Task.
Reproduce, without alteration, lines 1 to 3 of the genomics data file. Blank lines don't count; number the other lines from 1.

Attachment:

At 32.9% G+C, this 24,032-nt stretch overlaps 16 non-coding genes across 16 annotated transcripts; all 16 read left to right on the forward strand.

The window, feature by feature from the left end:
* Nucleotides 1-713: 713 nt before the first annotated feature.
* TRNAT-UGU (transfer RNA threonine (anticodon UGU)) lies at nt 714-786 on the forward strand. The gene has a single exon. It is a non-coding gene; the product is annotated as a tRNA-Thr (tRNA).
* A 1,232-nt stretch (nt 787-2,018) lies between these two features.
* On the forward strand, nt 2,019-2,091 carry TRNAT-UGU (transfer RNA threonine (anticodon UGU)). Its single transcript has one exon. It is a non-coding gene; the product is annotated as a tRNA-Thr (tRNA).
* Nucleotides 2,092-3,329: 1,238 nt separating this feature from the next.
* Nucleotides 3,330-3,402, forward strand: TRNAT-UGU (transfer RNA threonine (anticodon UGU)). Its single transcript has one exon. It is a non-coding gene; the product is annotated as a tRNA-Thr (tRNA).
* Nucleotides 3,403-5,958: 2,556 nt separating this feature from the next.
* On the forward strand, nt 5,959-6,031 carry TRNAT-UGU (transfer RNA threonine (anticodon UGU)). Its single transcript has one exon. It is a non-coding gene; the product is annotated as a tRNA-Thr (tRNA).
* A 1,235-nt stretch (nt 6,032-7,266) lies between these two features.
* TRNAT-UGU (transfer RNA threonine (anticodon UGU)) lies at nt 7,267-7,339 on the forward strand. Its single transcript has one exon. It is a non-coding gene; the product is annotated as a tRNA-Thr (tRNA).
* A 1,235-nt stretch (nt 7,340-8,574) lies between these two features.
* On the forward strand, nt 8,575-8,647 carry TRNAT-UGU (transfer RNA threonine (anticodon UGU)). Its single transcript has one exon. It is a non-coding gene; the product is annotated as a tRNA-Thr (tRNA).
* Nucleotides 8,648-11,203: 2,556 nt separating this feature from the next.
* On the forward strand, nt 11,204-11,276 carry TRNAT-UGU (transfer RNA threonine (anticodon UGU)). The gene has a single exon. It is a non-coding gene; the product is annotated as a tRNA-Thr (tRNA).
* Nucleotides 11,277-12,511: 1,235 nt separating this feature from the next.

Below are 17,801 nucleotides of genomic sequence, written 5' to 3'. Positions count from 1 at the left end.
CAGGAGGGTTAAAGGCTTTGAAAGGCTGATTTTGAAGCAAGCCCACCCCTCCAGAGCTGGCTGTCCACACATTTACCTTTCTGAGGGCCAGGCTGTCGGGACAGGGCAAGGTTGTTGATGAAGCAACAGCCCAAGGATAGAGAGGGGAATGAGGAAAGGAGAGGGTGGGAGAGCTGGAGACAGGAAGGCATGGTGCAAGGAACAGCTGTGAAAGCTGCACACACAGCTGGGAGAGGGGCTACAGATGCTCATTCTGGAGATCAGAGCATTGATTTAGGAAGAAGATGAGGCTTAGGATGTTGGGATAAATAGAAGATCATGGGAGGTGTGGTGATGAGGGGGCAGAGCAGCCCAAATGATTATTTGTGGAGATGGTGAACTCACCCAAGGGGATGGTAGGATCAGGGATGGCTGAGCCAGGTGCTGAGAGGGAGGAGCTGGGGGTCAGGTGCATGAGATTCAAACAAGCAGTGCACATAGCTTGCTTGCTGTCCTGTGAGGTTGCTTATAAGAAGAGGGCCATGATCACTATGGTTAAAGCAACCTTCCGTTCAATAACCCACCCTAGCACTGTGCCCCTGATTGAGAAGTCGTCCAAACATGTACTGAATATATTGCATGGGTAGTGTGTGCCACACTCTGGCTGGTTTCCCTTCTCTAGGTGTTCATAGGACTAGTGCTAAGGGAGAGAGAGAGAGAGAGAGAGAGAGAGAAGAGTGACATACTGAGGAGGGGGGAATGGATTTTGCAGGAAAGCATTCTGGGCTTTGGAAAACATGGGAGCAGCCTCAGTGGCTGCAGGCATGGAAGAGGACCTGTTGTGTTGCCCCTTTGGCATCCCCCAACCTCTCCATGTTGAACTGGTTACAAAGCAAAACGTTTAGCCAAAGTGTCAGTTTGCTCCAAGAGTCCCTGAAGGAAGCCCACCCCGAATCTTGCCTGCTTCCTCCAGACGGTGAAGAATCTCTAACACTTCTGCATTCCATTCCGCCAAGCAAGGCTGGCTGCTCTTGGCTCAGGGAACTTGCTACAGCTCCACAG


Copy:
At 32.9% G+C, this 24,032-nt stretch overlaps 16 non-coding genes across 16 annotated transcripts; all 16 read left to right on the forward strand.

The window, feature by feature from the left end:
* Nucleotides 1-713: 713 nt before the first annotated feature.